Getting the Super Rugby final to work is more challenging because of the distances that need to be travelled. Having a two-week break between the semi-final and final would take some of the travel factor out of the equation for teams that have to undertake the debilitating flight across multiple time zones.
To say that the European final seems to be bigger than the Super Rugby final is a perception that can be challenged. The 2007 Super Rugby final in Durban was one of the biggest rugby occasions I have been to. And the 2015 final between Hurricanes and the Highlanders also looked like an epic occasion. Significantly, both those games were derbies. There was no travel factor, either for the teams or their fans. Too many Super Rugby finals are spoiled by the travel that weighs so heavily against the visiting team.
A two week build-up to the showpiece Super Rugby event, which the final should be, would be possible if the organisers of Super Rugby come to recognise what the South African administration appears to have acknowledged with the great decision to truncate the Currie Cup into two months and play it over a single round – less is more.
Super Rugby worked when it was the Super 12 and we are hearing that a return to that system is favoured by many of the Sanzaar brains-trust for after 2019. It would be an uncomplicated system and format, but it would entail South Africa dropping one team so that Argentina can continue to be accommodated (say goodbye to Japan). The ‘relegated’ South African franchise would go to Europe and this country would then be lucky enough to both have its cake and eat it.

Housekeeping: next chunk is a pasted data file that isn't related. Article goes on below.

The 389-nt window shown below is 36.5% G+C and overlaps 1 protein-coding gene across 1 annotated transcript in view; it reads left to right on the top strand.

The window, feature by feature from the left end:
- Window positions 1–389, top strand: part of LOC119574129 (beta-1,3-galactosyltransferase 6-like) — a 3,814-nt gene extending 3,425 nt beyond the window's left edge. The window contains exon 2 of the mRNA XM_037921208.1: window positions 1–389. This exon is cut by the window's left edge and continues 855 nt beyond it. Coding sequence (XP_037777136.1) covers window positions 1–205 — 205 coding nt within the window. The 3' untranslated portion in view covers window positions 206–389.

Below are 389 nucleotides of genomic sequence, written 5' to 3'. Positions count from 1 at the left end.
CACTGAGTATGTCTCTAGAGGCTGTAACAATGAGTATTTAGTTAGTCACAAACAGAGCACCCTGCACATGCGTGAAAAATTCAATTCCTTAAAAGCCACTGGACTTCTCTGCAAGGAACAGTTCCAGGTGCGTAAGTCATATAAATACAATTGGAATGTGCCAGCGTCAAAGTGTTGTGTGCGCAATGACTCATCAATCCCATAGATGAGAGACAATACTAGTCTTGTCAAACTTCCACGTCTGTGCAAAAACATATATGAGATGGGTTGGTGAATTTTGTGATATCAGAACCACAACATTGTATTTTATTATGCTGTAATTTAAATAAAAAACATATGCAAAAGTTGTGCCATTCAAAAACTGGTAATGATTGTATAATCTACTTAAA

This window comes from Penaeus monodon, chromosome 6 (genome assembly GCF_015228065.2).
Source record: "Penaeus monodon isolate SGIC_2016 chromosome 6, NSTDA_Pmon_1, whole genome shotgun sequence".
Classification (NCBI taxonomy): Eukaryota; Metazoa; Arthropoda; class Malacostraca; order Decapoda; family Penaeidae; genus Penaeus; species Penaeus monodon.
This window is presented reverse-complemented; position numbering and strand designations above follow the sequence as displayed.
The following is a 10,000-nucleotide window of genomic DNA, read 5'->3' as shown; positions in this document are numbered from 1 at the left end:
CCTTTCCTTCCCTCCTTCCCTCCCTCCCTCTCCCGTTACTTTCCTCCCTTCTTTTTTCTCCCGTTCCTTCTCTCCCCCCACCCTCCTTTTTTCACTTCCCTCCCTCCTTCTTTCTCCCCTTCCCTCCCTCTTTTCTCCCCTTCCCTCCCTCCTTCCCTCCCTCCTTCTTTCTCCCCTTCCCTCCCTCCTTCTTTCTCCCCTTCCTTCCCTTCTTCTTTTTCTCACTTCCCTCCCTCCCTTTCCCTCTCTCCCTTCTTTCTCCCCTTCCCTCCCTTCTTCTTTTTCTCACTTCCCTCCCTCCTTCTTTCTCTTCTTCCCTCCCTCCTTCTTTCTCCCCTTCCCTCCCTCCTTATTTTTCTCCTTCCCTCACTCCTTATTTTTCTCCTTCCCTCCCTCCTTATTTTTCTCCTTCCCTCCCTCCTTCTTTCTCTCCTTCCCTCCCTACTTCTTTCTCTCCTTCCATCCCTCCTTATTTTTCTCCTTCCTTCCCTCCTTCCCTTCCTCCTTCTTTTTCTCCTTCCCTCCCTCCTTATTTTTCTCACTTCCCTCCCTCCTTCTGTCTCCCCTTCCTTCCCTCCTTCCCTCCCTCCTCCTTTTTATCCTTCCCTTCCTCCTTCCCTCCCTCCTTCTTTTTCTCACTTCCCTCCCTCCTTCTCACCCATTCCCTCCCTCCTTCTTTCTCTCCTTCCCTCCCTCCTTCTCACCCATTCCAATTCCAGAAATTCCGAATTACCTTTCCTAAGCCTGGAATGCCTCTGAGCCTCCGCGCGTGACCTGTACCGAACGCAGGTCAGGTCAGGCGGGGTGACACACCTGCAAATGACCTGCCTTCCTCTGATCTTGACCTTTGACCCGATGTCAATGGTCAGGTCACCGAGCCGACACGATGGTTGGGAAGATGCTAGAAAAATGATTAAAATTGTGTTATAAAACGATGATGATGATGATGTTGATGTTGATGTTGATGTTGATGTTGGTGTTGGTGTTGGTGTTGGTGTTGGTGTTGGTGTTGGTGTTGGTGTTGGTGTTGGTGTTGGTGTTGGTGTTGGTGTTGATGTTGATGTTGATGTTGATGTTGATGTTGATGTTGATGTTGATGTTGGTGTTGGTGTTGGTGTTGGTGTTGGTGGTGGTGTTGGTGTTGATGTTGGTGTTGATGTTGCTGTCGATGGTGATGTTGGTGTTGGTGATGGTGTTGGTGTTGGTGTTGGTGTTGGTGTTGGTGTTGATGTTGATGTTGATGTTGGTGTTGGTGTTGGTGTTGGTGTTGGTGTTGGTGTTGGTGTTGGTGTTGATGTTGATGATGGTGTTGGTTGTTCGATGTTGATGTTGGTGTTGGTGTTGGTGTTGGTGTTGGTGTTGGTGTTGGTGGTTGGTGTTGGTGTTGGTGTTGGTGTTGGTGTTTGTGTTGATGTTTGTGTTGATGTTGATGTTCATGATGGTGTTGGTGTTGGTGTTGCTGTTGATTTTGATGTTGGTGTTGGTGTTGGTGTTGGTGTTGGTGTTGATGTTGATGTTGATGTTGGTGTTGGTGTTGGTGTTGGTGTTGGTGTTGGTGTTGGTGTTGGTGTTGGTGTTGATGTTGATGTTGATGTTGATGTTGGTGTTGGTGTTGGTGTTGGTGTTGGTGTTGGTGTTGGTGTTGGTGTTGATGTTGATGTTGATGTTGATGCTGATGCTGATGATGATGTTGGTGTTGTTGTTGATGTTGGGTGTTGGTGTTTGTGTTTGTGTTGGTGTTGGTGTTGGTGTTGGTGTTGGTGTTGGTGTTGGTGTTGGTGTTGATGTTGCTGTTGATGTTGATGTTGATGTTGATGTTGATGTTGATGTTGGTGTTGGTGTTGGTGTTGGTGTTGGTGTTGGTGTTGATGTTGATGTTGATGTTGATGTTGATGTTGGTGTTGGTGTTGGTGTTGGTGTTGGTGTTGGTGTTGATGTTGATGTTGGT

Yes, I understand the convenience of Europe, such as the same time zone, the overnight flights, no jetlag etc. But isn’t that a bit like marrying the girl next door just because she lives next door?
New Zealand does lead the rugby world and the reason the northern hemisphere nations appear to be on an upswing in performance is because they are tapping into Kiwi innovation by employing New Zealand coaches. It would make sense to maintain a regional rugby relationship with the leading nation and keep a sizeable proportion of your bread in that basket.
Three big city unions (Johannesburg, Cape Town and Durban) in Super Rugby and three smaller city unions (Pretoria, Bloemfontein and Port Elizabeth) in Europe makes sense, though participation in Europe won’t solve the biggest problem of all, which is that people are switching off because there is just too much rugby.
The PRO14, which is where all South African teams would have to start off, currently has a fixture list that features 21 league games before the play-offs. The European Cup features another six league games plus the three match play-off phase. So that’s another nine games. Add it all up and it comes out at a 32- game competitive season.
The consequence of playing in Europe could well be that you have to contract a much bigger squad, which is expensive and partly off-sets the financial windfall our European participants will be anticipating. Make no mistake, Europe should be embraced, despite the complications that stop it short of being the no-brainer many think it is.
If we can have the cake and eat it, let’s do that.